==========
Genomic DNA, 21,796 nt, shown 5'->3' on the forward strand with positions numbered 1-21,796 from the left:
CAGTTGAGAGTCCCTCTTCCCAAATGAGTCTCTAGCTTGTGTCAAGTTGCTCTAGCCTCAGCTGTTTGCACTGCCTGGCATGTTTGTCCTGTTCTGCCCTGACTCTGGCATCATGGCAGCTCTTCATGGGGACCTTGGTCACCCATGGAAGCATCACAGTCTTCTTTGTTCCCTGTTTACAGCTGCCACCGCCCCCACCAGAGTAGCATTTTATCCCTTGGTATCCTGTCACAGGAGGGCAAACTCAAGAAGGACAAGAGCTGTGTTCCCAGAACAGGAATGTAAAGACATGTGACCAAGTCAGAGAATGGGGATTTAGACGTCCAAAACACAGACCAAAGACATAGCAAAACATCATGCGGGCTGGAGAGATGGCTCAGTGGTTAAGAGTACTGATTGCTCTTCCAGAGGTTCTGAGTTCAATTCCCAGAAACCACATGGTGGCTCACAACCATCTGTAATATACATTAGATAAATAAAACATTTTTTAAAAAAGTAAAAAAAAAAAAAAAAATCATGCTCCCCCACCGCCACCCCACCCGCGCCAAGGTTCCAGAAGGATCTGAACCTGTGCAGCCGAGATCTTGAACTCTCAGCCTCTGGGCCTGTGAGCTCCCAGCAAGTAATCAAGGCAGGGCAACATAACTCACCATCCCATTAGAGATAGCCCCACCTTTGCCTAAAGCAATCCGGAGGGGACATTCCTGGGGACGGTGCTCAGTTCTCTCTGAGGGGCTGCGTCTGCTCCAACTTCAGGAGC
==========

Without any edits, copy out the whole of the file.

Genomic DNA, 21,796 nt, shown 5'->3' on the forward strand with positions numbered 1-21,796 from the left:
CAGTTGAGAGTCCCTCTTCCCAAATGAGTCTCTAGCTTGTGTCAAGTTGCTCTAGCCTCAGCTGTTTGCACTGCCTGGCATGTTTGTCCTGTTCTGCCCTGACTCTGGCATCATGGCAGCTCTTCATGGGGACCTTGGTCACCCATGGAAGCATCACAGTCTTCTTTGTTCCCTGTTTACAGCTGCCACCGCCCCCACCAGAGTAGCATTTTATCCCTTGGTATCCTGTCACAGGAGGGCAAACTCAAGAAGGACAAGAGCTGTGTTCCCAGAACAGGAATGTAAAGACATGTGACCAAGTCAGAGAATGGGGATTTAGACGTCCAAAACACAGACCAAAGACATAGCAAAACATCATGCGGGCTGGAGAGATGGCTCAGTGGTTAAGAGTACTGATTGCTCTTCCAGAGGTTCTGAGTTCAATTCCCAGAAACCACATGGTGGCTCACAACCATCTGTAATATACATTAGATAAATAAAACATTTTTTAAAAAAGTAAAAAAAAAAAAAAAAATCATGCTCCCCCACCGCCACCCCACCCGCGCCAAGGTTCCAGAAGGATCTGAACCTGTGCAGCCGAGATCTTGAACTCTCAGCCTCTGGGCCTGTGAGCTCCCAGCAAGTAATCAAGGCAGGGCAACATAACTCACCATCCCATTAGAGATAGCCCCACCTTTGCCTAAAGCAATCCGGAGGGGACATTCCTGGGGACGGTGCTCAGTTCTCTCTGAGGGGCTGCGTCTGCTCCAACTTCAGGAGC